Douglass relates the tale of yet another one of the demeaning moments of slavery – having one's worth assessed as part of a slaveholder's estate, in a process no different from brute animals. He thankfully avoids going to an even worse master and is allowed to remain in Baltimore. This is another example of how Douglass seems favored by Providence, for if he were sent away from Baltimore it is unlikely he would have been able to escape servitude. Douglass also writes that "if any one thing in my experience, more than another, served to deepen my conviction of the infernal character of slavery, and to fill me with unutterable loathing of slaveholders, it was their base ingratitude to my old grandmother" (39). He somewhat melodramatically conjures up a mental picture of the old woman alone in her hut, going blind and slowly dying. Slaveholders' treatment of elderly slaves and the complete disavowal of all of such slaves' diligent care throughout their lives struck Douglass as completely loathsome.

Douglass quotes twelve lines from "the slave's poet, Whittier" (40) in order to gain the reader's sympathy for the plight of his grandmother. That poet was John Greenleaf Whittier (1807-1872), a Quaker abolitionist born in Massachusetts. He was also an editor and journalist for such publications as Free Press and Atlantic Monthly, and published several volumes of verse. Douglass was quoting the first lines of "The Farewell of a Virginia Slave Mother to Her Daughter Sold into Southern Bondage," published in The Poetical Works of John Greenleaf Whittier, 4 vols. (Boston 1892).

Douglass would eventually escape from slavery, but his relationship with the South has received some critical attention of late, particularly in the work of William M. Ramsey. Ramsey details in an influential 2007 article how Douglass became a southern expatriate at the age of twenty and how in order to remake his self he had to forever leave behind his southern self. It would seem obvious that Douglass's actual escape to the North would be a "complete emergence from the dead chrysalis of his southern identity," but it was not so easy; long after he escaped, "his psychic response to the South was to be a central, continuing test of character" that had to be reassessed with every reformulation of personality.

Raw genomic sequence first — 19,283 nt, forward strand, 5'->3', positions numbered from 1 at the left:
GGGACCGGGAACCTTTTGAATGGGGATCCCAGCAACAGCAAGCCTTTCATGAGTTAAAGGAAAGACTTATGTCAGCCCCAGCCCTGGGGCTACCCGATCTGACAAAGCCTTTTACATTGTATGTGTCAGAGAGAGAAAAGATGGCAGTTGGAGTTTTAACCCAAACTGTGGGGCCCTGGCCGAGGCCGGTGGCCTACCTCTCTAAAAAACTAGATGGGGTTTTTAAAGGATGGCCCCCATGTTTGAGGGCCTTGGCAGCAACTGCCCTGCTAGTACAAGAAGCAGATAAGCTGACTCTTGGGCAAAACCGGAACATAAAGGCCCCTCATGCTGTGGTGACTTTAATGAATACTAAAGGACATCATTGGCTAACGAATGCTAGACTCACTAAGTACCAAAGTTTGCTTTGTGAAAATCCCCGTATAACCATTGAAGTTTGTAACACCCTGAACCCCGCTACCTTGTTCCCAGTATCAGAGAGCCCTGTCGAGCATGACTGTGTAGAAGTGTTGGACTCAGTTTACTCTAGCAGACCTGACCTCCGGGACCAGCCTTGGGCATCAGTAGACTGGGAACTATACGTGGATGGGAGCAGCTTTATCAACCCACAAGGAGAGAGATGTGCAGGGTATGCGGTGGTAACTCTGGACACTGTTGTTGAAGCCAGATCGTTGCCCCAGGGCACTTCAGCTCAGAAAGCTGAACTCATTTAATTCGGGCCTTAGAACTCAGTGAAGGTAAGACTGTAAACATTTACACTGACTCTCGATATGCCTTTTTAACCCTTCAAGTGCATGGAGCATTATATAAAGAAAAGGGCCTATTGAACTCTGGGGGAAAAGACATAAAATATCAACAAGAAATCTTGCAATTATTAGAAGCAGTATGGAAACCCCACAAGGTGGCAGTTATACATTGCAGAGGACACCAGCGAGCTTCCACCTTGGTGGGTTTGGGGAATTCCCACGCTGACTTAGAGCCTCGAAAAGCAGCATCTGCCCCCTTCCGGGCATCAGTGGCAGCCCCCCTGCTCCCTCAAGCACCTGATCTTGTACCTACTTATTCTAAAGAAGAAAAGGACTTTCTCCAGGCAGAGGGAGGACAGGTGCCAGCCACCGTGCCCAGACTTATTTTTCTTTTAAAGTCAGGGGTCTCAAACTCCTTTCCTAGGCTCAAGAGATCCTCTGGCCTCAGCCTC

Ramsey looked at Douglass's evolution of self, noting how nearly his entire childhood "prefigured and centered on heroic resistance." The best example of this remains his refusal to accede to the Aulds' desire to prevent him from reading and his duplicitous means to attain literacy. Ramsey wanted to avoid seeing Douglass's self as fixed; rather, he focused on the fluid developments in personality that characterize the famous author and abolitionist in his most famous text. He noted how wrath was a deep and abiding element of Douglass's personal makeup, and how it resulted in important rhetorical attacks against his former master, Thomas Auld. Ramsey also charted Douglass's evolution through "resourceful shifts of personality", modeling his discussion on the archetypes of Carol S. Pearson. He tracked Douglass through Innocent, Orphan, Wanderer, Warrior, Martyr, and Magician. He also focused on three strands of Douglass's personality – Autonomy, Nurture, and Detachment – that were present at both specific times in his life and intermingled with each other later in order to demonstrate how Douglass's "triumphs of...character – even his manly self-reliance –were never unitary, fixed, or finally finished."

As for the South, Douglass's later letters reveal rage, attraction, and even detachment to the land of his birth. He visited a few times and remained connected to the land. Indeed, as Ramsey points out, Douglass knew two Souths – the geographical one that he loved and the ideological one that kept him enslaved and inferior. Douglass is firmly in the tradition of southern authors – Chopin, Faulkner, Wolfe, Glasgow, Hurston – who left their land of birth and remained profoundly affected yet ambivalent.